The network that supports her also has an active internet presence and has 175 (!!) episodes of her show. You will need to sign in with a Google or Facebook account or create a new one, but then you have the ability to manage the episodes you want to watch.

Sew It All TV has a website with interesting content, the videos have moved to their youtube channel.

It’s Sew Easy TV, currently in its 13th series, features many different designers and experts. The website has episode descriptions, you will find a wide range of topics from very accomplished designers and experts. To watch the videos, on youtube scroll down until you see the “It’s so Easy” title, then use the left and right scroll bars to see all 13 series. You may want to explore this youtube channel a bit, it is full of other craft videos as well.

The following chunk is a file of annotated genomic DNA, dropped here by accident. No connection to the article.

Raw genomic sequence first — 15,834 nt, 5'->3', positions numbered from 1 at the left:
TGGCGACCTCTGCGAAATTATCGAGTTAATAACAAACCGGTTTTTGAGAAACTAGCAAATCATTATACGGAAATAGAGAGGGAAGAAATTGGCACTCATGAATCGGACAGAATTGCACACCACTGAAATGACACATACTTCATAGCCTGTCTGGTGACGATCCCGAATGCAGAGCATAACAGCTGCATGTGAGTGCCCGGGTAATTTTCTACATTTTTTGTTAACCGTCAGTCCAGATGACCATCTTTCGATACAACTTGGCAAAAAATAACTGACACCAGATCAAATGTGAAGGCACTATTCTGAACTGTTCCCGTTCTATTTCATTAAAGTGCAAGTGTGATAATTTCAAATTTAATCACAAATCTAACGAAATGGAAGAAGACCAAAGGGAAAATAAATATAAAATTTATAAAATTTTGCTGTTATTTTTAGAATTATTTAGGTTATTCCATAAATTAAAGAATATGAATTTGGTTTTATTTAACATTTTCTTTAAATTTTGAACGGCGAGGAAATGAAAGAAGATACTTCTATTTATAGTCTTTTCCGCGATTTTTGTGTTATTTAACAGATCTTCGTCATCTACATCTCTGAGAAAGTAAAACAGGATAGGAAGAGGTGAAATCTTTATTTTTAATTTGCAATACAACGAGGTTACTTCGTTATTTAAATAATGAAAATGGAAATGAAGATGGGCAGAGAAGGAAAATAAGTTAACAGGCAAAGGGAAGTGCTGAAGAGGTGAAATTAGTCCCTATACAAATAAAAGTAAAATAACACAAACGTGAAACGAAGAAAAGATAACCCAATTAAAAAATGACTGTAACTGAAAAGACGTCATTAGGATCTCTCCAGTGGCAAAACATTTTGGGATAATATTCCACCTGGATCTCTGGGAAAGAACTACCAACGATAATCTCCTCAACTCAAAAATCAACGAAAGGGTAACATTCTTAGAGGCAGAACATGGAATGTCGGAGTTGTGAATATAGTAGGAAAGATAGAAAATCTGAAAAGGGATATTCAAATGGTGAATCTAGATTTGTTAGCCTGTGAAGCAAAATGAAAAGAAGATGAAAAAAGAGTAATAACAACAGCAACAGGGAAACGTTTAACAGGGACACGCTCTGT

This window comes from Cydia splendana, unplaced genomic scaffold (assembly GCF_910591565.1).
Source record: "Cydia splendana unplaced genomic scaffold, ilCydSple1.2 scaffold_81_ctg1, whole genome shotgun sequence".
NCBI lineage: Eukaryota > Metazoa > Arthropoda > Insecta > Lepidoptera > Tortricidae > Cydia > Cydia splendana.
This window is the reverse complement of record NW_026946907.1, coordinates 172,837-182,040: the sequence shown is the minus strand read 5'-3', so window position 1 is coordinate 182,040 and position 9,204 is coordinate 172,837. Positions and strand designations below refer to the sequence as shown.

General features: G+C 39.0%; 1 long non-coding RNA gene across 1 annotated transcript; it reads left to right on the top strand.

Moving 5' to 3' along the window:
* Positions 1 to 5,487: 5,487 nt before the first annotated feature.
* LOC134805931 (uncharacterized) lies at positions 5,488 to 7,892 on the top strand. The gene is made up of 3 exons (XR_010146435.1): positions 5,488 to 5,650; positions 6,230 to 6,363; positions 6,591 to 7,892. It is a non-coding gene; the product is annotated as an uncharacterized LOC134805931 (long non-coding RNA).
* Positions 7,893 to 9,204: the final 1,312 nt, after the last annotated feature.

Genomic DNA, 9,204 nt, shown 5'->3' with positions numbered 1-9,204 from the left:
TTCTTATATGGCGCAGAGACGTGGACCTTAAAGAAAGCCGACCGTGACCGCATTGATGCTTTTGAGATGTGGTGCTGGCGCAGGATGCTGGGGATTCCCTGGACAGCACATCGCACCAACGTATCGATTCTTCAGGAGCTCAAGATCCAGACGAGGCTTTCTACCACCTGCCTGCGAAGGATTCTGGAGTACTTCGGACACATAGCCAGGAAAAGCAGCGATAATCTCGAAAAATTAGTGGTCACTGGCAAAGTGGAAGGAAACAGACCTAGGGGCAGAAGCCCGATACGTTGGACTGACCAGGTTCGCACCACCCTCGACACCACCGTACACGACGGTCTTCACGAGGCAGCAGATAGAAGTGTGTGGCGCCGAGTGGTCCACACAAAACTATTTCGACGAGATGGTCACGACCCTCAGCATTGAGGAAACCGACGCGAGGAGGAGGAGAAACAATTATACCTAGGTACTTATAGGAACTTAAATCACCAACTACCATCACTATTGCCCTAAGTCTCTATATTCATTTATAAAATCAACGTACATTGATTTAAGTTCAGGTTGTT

Youtube is an incredible resource! Using the search box for “Sewing” returns millions of results!! Refining that by clicking on the “filter” button on the left below the search bar and selecting channel under “Type” returns a more manageable number.

I hope you spend many happy hours exploring the sewing information wealth on the internet but remember, nothing actually gets made unless you are at your sewing machine!!

Investing in your sewing future – servicing your machines

Regular servicing ensures optimal performance from those trusty machines so that they keep on giving us the best stitch, seam, buttonhole and tension that we need to make our sewing look the best it can and less like something that is obviously sewn at home.